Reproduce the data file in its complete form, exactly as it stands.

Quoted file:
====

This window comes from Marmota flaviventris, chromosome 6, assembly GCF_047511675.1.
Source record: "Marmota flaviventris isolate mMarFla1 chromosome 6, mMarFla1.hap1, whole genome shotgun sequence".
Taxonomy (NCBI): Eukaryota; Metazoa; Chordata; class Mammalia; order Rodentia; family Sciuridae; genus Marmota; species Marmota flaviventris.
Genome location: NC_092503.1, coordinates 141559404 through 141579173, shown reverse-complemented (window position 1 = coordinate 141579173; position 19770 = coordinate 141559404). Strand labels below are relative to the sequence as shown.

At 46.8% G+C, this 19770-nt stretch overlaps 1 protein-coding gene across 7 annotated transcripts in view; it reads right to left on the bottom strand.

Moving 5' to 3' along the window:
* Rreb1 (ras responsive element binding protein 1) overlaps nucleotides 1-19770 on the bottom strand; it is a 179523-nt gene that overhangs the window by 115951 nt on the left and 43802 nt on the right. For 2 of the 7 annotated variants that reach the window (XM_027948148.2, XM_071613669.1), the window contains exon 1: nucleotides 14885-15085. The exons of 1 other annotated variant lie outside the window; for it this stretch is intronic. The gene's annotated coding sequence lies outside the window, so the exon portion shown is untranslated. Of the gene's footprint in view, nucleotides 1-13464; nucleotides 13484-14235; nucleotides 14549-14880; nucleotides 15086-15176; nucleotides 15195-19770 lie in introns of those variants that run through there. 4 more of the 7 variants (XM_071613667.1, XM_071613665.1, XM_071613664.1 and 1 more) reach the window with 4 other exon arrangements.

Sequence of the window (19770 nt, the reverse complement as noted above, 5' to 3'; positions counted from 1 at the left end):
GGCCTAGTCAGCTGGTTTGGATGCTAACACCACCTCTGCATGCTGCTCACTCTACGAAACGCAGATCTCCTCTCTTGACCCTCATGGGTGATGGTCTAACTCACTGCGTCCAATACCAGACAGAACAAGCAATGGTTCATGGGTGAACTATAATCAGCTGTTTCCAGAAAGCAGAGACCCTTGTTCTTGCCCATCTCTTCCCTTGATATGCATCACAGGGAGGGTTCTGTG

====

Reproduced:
This window comes from Marmota flaviventris, chromosome 6, assembly GCF_047511675.1.
Source record: "Marmota flaviventris isolate mMarFla1 chromosome 6, mMarFla1.hap1, whole genome shotgun sequence".
Taxonomy (NCBI): Eukaryota; Metazoa; Chordata; class Mammalia; order Rodentia; family Sciuridae; genus Marmota; species Marmota flaviventris.
Genome location: NC_092503.1, coordinates 141559404 through 141579173, shown reverse-complemented (window position 1 = coordinate 141579173; position 19770 = coordinate 141559404). Strand labels below are relative to the sequence as shown.

At 46.8% G+C, this 19770-nt stretch overlaps 1 protein-coding gene across 7 annotated transcripts in view; it reads right to left on the bottom strand.

Moving 5' to 3' along the window:
* Rreb1 (ras responsive element binding protein 1) overlaps nucleotides 1-19770 on the bottom strand; it is a 179523-nt gene that overhangs the window by 115951 nt on the left and 43802 nt on the right. For 2 of the 7 annotated variants that reach the window (XM_027948148.2, XM_071613669.1), the window contains exon 1: nucleotides 14885-15085. The exons of 1 other annotated variant lie outside the window; for it this stretch is intronic. The gene's annotated coding sequence lies outside the window, so the exon portion shown is untranslated. Of the gene's footprint in view, nucleotides 1-13464; nucleotides 13484-14235; nucleotides 14549-14880; nucleotides 15086-15176; nucleotides 15195-19770 lie in introns of those variants that run through there. 4 more of the 7 variants (XM_071613667.1, XM_071613665.1, XM_071613664.1 and 1 more) reach the window with 4 other exon arrangements.

Sequence of the window (19770 nt, the reverse complement as noted above, 5' to 3'; positions counted from 1 at the left end):
GGCCTAGTCAGCTGGTTTGGATGCTAACACCACCTCTGCATGCTGCTCACTCTACGAAACGCAGATCTCCTCTCTTGACCCTCATGGGTGATGGTCTAACTCACTGCGTCCAATACCAGACAGAACAAGCAATGGTTCATGGGTGAACTATAATCAGCTGTTTCCAGAAAGCAGAGACCCTTGTTCTTGCCCATCTCTTCCCTTGATATGCATCACAGGGAGGGTTCTGTG